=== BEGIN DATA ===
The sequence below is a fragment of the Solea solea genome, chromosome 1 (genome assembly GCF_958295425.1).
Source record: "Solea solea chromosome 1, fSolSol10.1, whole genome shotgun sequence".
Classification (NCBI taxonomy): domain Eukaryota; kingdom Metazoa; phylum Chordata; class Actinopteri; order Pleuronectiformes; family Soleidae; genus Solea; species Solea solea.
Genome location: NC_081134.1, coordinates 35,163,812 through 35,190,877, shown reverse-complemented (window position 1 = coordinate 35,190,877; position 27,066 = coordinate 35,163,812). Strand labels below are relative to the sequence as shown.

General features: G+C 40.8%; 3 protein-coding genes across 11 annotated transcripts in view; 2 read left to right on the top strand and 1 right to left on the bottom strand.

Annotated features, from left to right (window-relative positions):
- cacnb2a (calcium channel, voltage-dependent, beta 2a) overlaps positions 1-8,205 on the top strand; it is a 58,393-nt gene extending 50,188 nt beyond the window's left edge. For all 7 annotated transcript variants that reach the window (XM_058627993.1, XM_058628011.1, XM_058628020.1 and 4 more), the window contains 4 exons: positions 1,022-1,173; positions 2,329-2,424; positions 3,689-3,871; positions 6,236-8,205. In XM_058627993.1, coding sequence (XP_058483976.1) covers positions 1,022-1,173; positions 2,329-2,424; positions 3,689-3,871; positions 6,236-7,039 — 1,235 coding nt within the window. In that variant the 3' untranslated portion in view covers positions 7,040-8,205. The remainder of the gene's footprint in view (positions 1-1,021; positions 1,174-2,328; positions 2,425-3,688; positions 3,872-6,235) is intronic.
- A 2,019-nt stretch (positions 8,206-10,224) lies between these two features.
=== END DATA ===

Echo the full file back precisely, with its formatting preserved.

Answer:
The sequence below is a fragment of the Solea solea genome, chromosome 1 (genome assembly GCF_958295425.1).
Source record: "Solea solea chromosome 1, fSolSol10.1, whole genome shotgun sequence".
Classification (NCBI taxonomy): domain Eukaryota; kingdom Metazoa; phylum Chordata; class Actinopteri; order Pleuronectiformes; family Soleidae; genus Solea; species Solea solea.
Genome location: NC_081134.1, coordinates 35,163,812 through 35,190,877, shown reverse-complemented (window position 1 = coordinate 35,190,877; position 27,066 = coordinate 35,163,812). Strand labels below are relative to the sequence as shown.

General features: G+C 40.8%; 3 protein-coding genes across 11 annotated transcripts in view; 2 read left to right on the top strand and 1 right to left on the bottom strand.

Annotated features, from left to right (window-relative positions):
- cacnb2a (calcium channel, voltage-dependent, beta 2a) overlaps positions 1-8,205 on the top strand; it is a 58,393-nt gene extending 50,188 nt beyond the window's left edge. For all 7 annotated transcript variants that reach the window (XM_058627993.1, XM_058628011.1, XM_058628020.1 and 4 more), the window contains 4 exons: positions 1,022-1,173; positions 2,329-2,424; positions 3,689-3,871; positions 6,236-8,205. In XM_058627993.1, coding sequence (XP_058483976.1) covers positions 1,022-1,173; positions 2,329-2,424; positions 3,689-3,871; positions 6,236-7,039 — 1,235 coding nt within the window. In that variant the 3' untranslated portion in view covers positions 7,040-8,205. The remainder of the gene's footprint in view (positions 1-1,021; positions 1,174-2,328; positions 2,425-3,688; positions 3,872-6,235) is intronic.
- A 2,019-nt stretch (positions 8,206-10,224) lies between these two features.